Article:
SurveyUSA poll shows virtual tie in Ohio

The topline results from SurveyUSA’s poll in Ohio earlier this week might at first blush look like good news for Barack Obama.  After all, he still leads Mitt Romney, if by a single point, in a state that Republicans almost certainly have to win to deny Obama a second term. However, the poll taken in the three days after Obama’s debate flop only shows him with 45% support, in a sample that has a significant Democratic advantage:

In an election for Ohio’s 18 vital electoral votes today, 10/09/12, one week after Buckeye voting began and 4 weeks till votes are counted, Barack Obama is at 45% to Mitt Romney’s 44%, according to a SurveyUSA poll conducted for WCMH-TV, NBC4 in Columbus. Obama’s advantage is within the survey’s possible sources of error and may or may not be significant.

It’s a dead heat, or at least it was earlier this week.  But an incumbent at 45% with four weeks to go in an election is in deep trouble, especially when the sample has a D+6 advantage.  The D/R/I on this poll is 39/33/25, which is defensible, but only if one thinks that the turnout model will come close to 2008’s 39/31/30.  The turnout in Ohio two years ago was 36/37/28 for an R+1, and there isn’t much evidence to declare that Democratic enthusiasm has returned to Ohio.

In fact, as SurveyUSA breaks down the figures themselves, the opposite seems true:

“Optimistic” Ohio voters back Obama 4:1. “Worried” Ohio voters back Romney 2:1. “Angry” Ohio voters back Romney 3:1.
Romney leads among voters who are married. Obama leads among voters who are single, divorced or widowed. …
Ohio voters, narrowly, say Romney would do a better job balancing the federal budget.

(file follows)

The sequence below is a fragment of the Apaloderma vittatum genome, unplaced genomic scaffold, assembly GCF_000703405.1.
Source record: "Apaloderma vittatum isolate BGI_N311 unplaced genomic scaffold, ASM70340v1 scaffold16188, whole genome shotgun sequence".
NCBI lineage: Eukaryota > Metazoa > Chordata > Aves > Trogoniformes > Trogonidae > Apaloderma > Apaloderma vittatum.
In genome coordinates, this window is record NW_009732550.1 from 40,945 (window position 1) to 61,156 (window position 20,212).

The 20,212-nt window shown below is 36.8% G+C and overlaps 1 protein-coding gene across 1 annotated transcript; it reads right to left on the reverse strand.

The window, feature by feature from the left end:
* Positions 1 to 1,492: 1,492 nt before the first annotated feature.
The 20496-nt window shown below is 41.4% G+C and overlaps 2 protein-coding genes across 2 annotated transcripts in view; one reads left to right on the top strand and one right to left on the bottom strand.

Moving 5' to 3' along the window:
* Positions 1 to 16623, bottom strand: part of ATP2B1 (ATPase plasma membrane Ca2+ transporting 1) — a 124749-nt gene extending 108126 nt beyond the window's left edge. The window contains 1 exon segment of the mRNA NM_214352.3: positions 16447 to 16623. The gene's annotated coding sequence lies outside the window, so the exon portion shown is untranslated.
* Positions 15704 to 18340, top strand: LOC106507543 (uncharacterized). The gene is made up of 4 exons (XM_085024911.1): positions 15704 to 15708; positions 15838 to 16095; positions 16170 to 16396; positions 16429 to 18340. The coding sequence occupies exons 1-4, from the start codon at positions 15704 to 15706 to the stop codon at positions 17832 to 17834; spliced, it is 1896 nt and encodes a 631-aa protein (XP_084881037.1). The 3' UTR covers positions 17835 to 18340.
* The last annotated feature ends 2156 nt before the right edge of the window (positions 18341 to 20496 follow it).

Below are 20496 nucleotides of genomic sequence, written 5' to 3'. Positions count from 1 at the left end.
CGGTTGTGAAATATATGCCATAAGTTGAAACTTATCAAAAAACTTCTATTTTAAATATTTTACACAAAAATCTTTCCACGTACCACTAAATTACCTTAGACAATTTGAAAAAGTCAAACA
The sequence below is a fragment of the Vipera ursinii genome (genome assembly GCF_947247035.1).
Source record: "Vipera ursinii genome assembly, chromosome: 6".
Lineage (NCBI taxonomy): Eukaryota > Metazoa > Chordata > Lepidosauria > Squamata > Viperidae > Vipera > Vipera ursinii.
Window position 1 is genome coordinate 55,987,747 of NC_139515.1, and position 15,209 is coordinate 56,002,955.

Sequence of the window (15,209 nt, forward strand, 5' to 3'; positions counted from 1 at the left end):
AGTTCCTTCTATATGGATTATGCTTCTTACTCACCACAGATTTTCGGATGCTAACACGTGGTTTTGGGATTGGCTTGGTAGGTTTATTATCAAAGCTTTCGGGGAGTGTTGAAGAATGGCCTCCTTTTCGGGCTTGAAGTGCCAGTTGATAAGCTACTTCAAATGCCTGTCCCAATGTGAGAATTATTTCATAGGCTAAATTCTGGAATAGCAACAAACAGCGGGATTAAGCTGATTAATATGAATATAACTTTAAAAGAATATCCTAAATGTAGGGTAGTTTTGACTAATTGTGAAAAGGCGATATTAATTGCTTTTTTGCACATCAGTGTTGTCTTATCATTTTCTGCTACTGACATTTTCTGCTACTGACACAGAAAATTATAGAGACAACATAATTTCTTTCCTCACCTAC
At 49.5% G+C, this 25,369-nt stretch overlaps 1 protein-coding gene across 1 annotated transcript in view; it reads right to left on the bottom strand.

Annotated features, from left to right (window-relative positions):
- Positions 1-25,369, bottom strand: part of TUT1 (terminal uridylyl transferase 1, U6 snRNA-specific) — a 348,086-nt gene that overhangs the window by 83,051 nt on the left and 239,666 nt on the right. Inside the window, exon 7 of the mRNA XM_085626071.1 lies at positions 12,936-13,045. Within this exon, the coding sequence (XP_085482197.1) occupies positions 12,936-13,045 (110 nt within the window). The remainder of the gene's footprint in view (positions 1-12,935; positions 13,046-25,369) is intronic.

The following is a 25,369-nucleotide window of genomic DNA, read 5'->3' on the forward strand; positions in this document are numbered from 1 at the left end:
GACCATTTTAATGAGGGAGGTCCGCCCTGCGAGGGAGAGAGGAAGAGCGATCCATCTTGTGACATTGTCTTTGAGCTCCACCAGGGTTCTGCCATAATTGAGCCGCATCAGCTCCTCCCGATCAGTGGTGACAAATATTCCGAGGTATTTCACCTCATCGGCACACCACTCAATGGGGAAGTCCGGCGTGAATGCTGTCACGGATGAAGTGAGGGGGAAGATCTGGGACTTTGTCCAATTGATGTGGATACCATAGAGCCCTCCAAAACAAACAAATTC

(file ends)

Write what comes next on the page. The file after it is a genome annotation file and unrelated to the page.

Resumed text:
Ohio voters split on who would do better at keeping America safe.
Ohio voters say Obama is more in touch with the average person.

The key in Ohio will almost certainly be independent voters, and they break sharply toward Romney.  He leads 44/35, with 12% still undecided and 9% claiming to vote for “other.”  That means that Obama has to make up nine points and get out of the mid-30s in less than 28 days among a group that he won in 2008 by eight points, 52/44.  In other words, Romney has already matched the level of John McCain with Ohio independents, but Obama is seventeen points below his 2008 pace.

Can Obama make it up among “optimistic” voters?  That’s unlikely.  Only 36% of all likely voters surveyed consider themselves “optimistic,” while 60% consider themselves either “worried and concerned” or “frustrated and angry.”  Among independents, that’s a 28/69 split.

Finally, let’s look at the gender gap.  In 2008, Obama won the gender gap in Ohio over McCain by eleven points — three among men and eight among women.  In this SUSA poll, Obama has a +4 in the gender gap, as Romney leads by seven among men and Obama leads by 11 among women.  He only gets to 40% among men, though, and since only 35% of men consider themselves “optimistic,” he’s probably near his ceiling.

An incumbent who can’t get out of the mid-40s overall, or even into the 40s among independent voters, with four weeks to go is not on track for a win.  Romney has a big opening here to close the deal in the Buckeye State.

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